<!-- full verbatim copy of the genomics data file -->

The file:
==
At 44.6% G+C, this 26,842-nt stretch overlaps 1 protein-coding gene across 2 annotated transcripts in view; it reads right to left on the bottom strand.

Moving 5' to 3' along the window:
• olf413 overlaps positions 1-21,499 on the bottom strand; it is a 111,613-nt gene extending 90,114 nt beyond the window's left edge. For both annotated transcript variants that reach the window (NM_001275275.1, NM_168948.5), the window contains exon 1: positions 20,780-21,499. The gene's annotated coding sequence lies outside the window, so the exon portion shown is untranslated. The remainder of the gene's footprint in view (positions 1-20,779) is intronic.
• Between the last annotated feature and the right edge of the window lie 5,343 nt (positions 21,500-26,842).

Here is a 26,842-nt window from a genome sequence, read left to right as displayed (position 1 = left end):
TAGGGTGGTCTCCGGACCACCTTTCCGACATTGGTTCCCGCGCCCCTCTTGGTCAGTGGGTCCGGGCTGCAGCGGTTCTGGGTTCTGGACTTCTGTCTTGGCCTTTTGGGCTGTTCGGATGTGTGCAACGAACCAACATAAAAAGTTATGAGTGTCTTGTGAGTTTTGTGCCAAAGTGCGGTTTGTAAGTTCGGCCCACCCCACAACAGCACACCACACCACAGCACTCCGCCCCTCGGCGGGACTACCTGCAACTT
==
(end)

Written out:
At 44.6% G+C, this 26,842-nt stretch overlaps 1 protein-coding gene across 2 annotated transcripts in view; it reads right to left on the bottom strand.

Moving 5' to 3' along the window:
• olf413 overlaps positions 1-21,499 on the bottom strand; it is a 111,613-nt gene extending 90,114 nt beyond the window's left edge. For both annotated transcript variants that reach the window (NM_001275275.1, NM_168948.5), the window contains exon 1: positions 20,780-21,499. The gene's annotated coding sequence lies outside the window, so the exon portion shown is untranslated. The remainder of the gene's footprint in view (positions 1-20,779) is intronic.
• Between the last annotated feature and the right edge of the window lie 5,343 nt (positions 21,500-26,842).

Here is a 26,842-nt window from a genome sequence, read left to right as displayed (position 1 = left end):
TAGGGTGGTCTCCGGACCACCTTTCCGACATTGGTTCCCGCGCCCCTCTTGGTCAGTGGGTCCGGGCTGCAGCGGTTCTGGGTTCTGGACTTCTGTCTTGGCCTTTTGGGCTGTTCGGATGTGTGCAACGAACCAACATAAAAAGTTATGAGTGTCTTGTGAGTTTTGTGCCAAAGTGCGGTTTGTAAGTTCGGCCCACCCCACAACAGCACACCACACCACAGCACTCCGCCCCTCGGCGGGACTACCTGCAACTT